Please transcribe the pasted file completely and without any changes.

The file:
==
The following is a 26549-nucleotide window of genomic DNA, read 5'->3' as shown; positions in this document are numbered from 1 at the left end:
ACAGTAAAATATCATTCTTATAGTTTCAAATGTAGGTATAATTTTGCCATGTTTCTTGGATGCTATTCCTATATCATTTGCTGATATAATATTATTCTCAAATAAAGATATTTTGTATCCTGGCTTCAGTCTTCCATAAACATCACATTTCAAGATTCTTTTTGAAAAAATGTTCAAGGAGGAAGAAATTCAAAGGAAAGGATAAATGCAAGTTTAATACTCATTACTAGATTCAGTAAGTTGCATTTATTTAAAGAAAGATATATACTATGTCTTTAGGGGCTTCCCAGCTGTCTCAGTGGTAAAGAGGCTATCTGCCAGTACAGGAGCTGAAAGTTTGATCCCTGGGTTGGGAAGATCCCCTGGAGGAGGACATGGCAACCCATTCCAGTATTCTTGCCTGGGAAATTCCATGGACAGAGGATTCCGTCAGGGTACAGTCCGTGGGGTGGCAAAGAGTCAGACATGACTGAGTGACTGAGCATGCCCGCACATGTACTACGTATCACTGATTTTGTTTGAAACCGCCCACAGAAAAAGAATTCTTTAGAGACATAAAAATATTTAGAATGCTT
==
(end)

The following is a 26549-nucleotide window of genomic DNA, read 5'->3' as shown; positions in this document are numbered from 1 at the left end:
ACAGTAAAATATCATTCTTATAGTTTCAAATGTAGGTATAATTTTGCCATGTTTCTTGGATGCTATTCCTATATCATTTGCTGATATAATATTATTCTCAAATAAAGATATTTTGTATCCTGGCTTCAGTCTTCCATAAACATCACATTTCAAGATTCTTTTTGAAAAAATGTTCAAGGAGGAAGAAATTCAAAGGAAAGGATAAATGCAAGTTTAATACTCATTACTAGATTCAGTAAGTTGCATTTATTTAAAGAAAGATATATACTATGTCTTTAGGGGCTTCCCAGCTGTCTCAGTGGTAAAGAGGCTATCTGCCAGTACAGGAGCTGAAAGTTTGATCCCTGGGTTGGGAAGATCCCCTGGAGGAGGACATGGCAACCCATTCCAGTATTCTTGCCTGGGAAATTCCATGGACAGAGGATTCCGTCAGGGTACAGTCCGTGGGGTGGCAAAGAGTCAGACATGACTGAGTGACTGAGCATGCCCGCACATGTACTACGTATCACTGATTTTGTTTGAAACCGCCCACAGAAAAAGAATTCTTTAGAGACATAAAAATATTTAGAATGCTT